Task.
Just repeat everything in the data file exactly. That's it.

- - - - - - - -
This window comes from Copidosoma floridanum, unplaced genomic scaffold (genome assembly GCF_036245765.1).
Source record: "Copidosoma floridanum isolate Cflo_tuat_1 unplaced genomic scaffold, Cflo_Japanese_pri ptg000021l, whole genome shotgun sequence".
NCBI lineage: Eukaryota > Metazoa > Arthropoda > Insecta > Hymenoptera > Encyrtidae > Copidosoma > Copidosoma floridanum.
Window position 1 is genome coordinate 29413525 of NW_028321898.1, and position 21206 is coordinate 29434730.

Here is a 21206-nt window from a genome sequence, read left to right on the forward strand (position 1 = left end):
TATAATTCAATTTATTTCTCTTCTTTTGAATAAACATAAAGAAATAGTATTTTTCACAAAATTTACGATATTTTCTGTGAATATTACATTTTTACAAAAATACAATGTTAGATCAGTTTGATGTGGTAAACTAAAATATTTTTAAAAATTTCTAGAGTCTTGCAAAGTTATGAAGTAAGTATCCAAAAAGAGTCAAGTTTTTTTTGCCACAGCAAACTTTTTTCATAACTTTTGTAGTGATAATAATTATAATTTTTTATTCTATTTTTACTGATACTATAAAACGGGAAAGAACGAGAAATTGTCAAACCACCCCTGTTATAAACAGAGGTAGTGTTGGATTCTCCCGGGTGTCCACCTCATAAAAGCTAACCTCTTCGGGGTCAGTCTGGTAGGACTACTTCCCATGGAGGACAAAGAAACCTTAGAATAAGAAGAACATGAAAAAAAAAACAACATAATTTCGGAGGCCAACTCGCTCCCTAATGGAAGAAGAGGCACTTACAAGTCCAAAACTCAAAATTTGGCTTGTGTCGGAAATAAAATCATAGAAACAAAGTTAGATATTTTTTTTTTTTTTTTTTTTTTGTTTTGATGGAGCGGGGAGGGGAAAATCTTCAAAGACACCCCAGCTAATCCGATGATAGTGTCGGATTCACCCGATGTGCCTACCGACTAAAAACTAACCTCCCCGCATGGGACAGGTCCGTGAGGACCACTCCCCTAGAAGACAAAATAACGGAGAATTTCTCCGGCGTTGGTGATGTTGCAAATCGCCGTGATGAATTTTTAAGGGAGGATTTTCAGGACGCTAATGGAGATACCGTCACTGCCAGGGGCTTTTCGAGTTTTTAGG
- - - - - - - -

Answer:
This window comes from Copidosoma floridanum, unplaced genomic scaffold (genome assembly GCF_036245765.1).
Source record: "Copidosoma floridanum isolate Cflo_tuat_1 unplaced genomic scaffold, Cflo_Japanese_pri ptg000021l, whole genome shotgun sequence".
NCBI lineage: Eukaryota > Metazoa > Arthropoda > Insecta > Hymenoptera > Encyrtidae > Copidosoma > Copidosoma floridanum.
Window position 1 is genome coordinate 29413525 of NW_028321898.1, and position 21206 is coordinate 29434730.

Here is a 21206-nt window from a genome sequence, read left to right on the forward strand (position 1 = left end):
TATAATTCAATTTATTTCTCTTCTTTTGAATAAACATAAAGAAATAGTATTTTTCACAAAATTTACGATATTTTCTGTGAATATTACATTTTTACAAAAATACAATGTTAGATCAGTTTGATGTGGTAAACTAAAATATTTTTAAAAATTTCTAGAGTCTTGCAAAGTTATGAAGTAAGTATCCAAAAAGAGTCAAGTTTTTTTTGCCACAGCAAACTTTTTTCATAACTTTTGTAGTGATAATAATTATAATTTTTTATTCTATTTTTACTGATACTATAAAACGGGAAAGAACGAGAAATTGTCAAACCACCCCTGTTATAAACAGAGGTAGTGTTGGATTCTCCCGGGTGTCCACCTCATAAAAGCTAACCTCTTCGGGGTCAGTCTGGTAGGACTACTTCCCATGGAGGACAAAGAAACCTTAGAATAAGAAGAACATGAAAAAAAAAACAACATAATTTCGGAGGCCAACTCGCTCCCTAATGGAAGAAGAGGCACTTACAAGTCCAAAACTCAAAATTTGGCTTGTGTCGGAAATAAAATCATAGAAACAAAGTTAGATATTTTTTTTTTTTTTTTTTTTTTGTTTTGATGGAGCGGGGAGGGGAAAATCTTCAAAGACACCCCAGCTAATCCGATGATAGTGTCGGATTCACCCGATGTGCCTACCGACTAAAAACTAACCTCCCCGCATGGGACAGGTCCGTGAGGACCACTCCCCTAGAAGACAAAATAACGGAGAATTTCTCCGGCGTTGGTGATGTTGCAAATCGCCGTGATGAATTTTTAAGGGAGGATTTTCAGGACGCTAATGGAGATACCGTCACTGCCAGGGGCTTTTCGAGTTTTTAGG